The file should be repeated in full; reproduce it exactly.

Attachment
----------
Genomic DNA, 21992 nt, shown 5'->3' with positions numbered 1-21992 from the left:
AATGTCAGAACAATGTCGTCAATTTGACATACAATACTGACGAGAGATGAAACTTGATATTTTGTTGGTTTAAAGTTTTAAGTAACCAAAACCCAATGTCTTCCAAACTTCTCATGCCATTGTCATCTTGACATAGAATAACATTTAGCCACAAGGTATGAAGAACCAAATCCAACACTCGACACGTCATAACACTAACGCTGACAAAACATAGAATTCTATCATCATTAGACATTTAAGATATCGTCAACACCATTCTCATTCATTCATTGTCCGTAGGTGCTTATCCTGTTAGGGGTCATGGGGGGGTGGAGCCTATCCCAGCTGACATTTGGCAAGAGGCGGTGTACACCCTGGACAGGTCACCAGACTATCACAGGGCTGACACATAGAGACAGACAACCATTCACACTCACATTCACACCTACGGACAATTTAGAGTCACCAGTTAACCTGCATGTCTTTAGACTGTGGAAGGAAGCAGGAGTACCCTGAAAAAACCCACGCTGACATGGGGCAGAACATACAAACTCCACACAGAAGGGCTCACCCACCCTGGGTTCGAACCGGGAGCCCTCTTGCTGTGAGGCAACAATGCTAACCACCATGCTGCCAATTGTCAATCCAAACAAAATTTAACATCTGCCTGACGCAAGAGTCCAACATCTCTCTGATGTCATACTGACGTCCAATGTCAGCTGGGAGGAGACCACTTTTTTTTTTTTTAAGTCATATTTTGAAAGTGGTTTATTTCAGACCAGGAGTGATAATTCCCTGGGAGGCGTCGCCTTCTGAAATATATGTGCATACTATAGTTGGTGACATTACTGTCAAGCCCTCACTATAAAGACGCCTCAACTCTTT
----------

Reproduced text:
Genomic DNA, 21992 nt, shown 5'->3' with positions numbered 1-21992 from the left:
AATGTCAGAACAATGTCGTCAATTTGACATACAATACTGACGAGAGATGAAACTTGATATTTTGTTGGTTTAAAGTTTTAAGTAACCAAAACCCAATGTCTTCCAAACTTCTCATGCCATTGTCATCTTGACATAGAATAACATTTAGCCACAAGGTATGAAGAACCAAATCCAACACTCGACACGTCATAACACTAACGCTGACAAAACATAGAATTCTATCATCATTAGACATTTAAGATATCGTCAACACCATTCTCATTCATTCATTGTCCGTAGGTGCTTATCCTGTTAGGGGTCATGGGGGGGTGGAGCCTATCCCAGCTGACATTTGGCAAGAGGCGGTGTACACCCTGGACAGGTCACCAGACTATCACAGGGCTGACACATAGAGACAGACAACCATTCACACTCACATTCACACCTACGGACAATTTAGAGTCACCAGTTAACCTGCATGTCTTTAGACTGTGGAAGGAAGCAGGAGTACCCTGAAAAAACCCACGCTGACATGGGGCAGAACATACAAACTCCACACAGAAGGGCTCACCCACCCTGGGTTCGAACCGGGAGCCCTCTTGCTGTGAGGCAACAATGCTAACCACCATGCTGCCAATTGTCAATCCAAACAAAATTTAACATCTGCCTGACGCAAGAGTCCAACATCTCTCTGATGTCATACTGACGTCCAATGTCAGCTGGGAGGAGACCACTTTTTTTTTTTTTAAGTCATATTTTGAAAGTGGTTTATTTCAGACCAGGAGTGATAATTCCCTGGGAGGCGTCGCCTTCTGAAATATATGTGCATACTATAGTTGGTGACATTACTGTCAAGCCCTCACTATAAAGACGCCTCAACTCTTT